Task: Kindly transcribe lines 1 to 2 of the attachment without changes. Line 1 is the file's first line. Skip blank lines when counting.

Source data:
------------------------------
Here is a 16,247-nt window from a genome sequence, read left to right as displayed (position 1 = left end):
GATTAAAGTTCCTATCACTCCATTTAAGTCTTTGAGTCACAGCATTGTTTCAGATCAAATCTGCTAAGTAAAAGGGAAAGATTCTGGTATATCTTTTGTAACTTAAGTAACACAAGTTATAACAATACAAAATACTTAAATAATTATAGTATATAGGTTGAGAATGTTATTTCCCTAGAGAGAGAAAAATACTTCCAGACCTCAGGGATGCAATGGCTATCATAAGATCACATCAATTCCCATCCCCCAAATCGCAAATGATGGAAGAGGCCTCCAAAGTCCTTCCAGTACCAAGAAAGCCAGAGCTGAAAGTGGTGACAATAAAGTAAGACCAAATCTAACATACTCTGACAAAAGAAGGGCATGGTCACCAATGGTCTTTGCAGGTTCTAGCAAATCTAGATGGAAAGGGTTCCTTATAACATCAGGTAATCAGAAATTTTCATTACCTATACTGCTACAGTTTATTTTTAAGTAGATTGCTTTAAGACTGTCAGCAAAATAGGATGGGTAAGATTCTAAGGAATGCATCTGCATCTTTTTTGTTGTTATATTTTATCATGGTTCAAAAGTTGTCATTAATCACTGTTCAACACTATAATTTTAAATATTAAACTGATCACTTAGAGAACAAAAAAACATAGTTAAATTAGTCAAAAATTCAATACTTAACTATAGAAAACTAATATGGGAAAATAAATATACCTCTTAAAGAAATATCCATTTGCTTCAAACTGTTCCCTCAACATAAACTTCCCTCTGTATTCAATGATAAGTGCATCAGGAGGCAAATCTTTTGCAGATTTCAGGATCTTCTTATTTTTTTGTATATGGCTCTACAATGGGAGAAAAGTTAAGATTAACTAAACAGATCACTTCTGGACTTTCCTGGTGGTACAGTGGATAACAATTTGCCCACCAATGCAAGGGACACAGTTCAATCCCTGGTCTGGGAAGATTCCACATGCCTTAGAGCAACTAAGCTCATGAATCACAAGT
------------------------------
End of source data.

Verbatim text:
Here is a 16,247-nt window from a genome sequence, read left to right as displayed (position 1 = left end):
GATTAAAGTTCCTATCACTCCATTTAAGTCTTTGAGTCACAGCATTGTTTCAGATCAAATCTGCTAAGTAAAAGGGAAAGATTCTGGTATATCTTTTGTAACTTAAGTAACACAAGTTATAACAATACAAAATACTTAAATAATTATAGTATATAGGTTGAGAATGTTATTTCCCTAGAGAGAGAAAAATACTTCCAGACCTCAGGGATGCAATGGCTATCATAAGATCACATCAATTCCCATCCCCCAAATCGCAAATGATGGAAGAGGCCTCCAAAGTCCTTCCAGTACCAAGAAAGCCAGAGCTGAAAGTGGTGACAATAAAGTAAGACCAAATCTAACATACTCTGACAAAAGAAGGGCATGGTCACCAATGGTCTTTGCAGGTTCTAGCAAATCTAGATGGAAAGGGTTCCTTATAACATCAGGTAATCAGAAATTTTCATTACCTATACTGCTACAGTTTATTTTTAAGTAGATTGCTTTAAGACTGTCAGCAAAATAGGATGGGTAAGATTCTAAGGAATGCATCTGCATCTTTTTTGTTGTTATATTTTATCATGGTTCAAAAGTTGTCATTAATCACTGTTCAACACTATAATTTTAAATATTAAACTGATCACTTAGAGAACAAAAAAACATAGTTAAATTAGTCAAAAATTCAATACTTAACTATAGAAAACTAATATGGGAAAATAAATATACCTCTTAAAGAAATATCCATTTGCTTCAAACTGTTCCCTCAACATAAACTTCCCTCTGTATTCAATGATAAGTGCATCAGGAGGCAAATCTTTTGCAGATTTCAGGATCTTCTTATTTTTTTGTATATGGCTCTACAATGGGAGAAAAGTTAAGATTAACTAAACAGATCACTTCTGGACTTTCCTGGTGGTACAGTGGATAACAATTTGCCCACCAATGCAAGGGACACAGTTCAATCCCTGGTCTGGGAAGATTCCACATGCCTTAGAGCAACTAAGCTCATGAATCACAAGT